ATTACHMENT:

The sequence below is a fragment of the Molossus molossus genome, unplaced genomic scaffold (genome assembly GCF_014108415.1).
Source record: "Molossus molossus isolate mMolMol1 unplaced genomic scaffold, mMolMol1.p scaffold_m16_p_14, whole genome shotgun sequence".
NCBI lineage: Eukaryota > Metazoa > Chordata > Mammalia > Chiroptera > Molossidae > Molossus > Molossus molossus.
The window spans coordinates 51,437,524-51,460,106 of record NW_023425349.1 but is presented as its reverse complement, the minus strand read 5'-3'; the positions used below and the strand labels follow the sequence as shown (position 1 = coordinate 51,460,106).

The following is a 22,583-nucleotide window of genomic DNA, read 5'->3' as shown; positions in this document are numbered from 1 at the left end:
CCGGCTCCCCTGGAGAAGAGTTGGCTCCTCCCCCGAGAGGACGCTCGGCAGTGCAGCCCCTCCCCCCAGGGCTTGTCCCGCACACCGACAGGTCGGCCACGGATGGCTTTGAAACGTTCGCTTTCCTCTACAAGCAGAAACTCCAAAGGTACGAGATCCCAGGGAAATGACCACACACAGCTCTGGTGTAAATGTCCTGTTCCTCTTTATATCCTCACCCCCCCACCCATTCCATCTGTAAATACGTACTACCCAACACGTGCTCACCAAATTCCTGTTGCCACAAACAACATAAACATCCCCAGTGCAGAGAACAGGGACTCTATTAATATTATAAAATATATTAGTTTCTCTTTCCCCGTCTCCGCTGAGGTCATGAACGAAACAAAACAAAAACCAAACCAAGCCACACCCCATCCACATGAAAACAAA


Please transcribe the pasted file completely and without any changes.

The sequence below is a fragment of the Molossus molossus genome, unplaced genomic scaffold (genome assembly GCF_014108415.1).
Source record: "Molossus molossus isolate mMolMol1 unplaced genomic scaffold, mMolMol1.p scaffold_m16_p_14, whole genome shotgun sequence".
NCBI lineage: Eukaryota > Metazoa > Chordata > Mammalia > Chiroptera > Molossidae > Molossus > Molossus molossus.
The window spans coordinates 51,437,524-51,460,106 of record NW_023425349.1 but is presented as its reverse complement, the minus strand read 5'-3'; the positions used below and the strand labels follow the sequence as shown (position 1 = coordinate 51,460,106).

The following is a 22,583-nucleotide window of genomic DNA, read 5'->3' as shown; positions in this document are numbered from 1 at the left end:
CCGGCTCCCCTGGAGAAGAGTTGGCTCCTCCCCCGAGAGGACGCTCGGCAGTGCAGCCCCTCCCCCCAGGGCTTGTCCCGCACACCGACAGGTCGGCCACGGATGGCTTTGAAACGTTCGCTTTCCTCTACAAGCAGAAACTCCAAAGGTACGAGATCCCAGGGAAATGACCACACACAGCTCTGGTGTAAATGTCCTGTTCCTCTTTATATCCTCACCCCCCCACCCATTCCATCTGTAAATACGTACTACCCAACACGTGCTCACCAAATTCCTGTTGCCACAAACAACATAAACATCCCCAGTGCAGAGAACAGGGACTCTATTAATATTATAAAATATATTAGTTTCTCTTTCCCCGTCTCCGCTGAGGTCATGAACGAAACAAAACAAAAACCAAACCAAGCCACACCCCATCCACATGAAAACAAA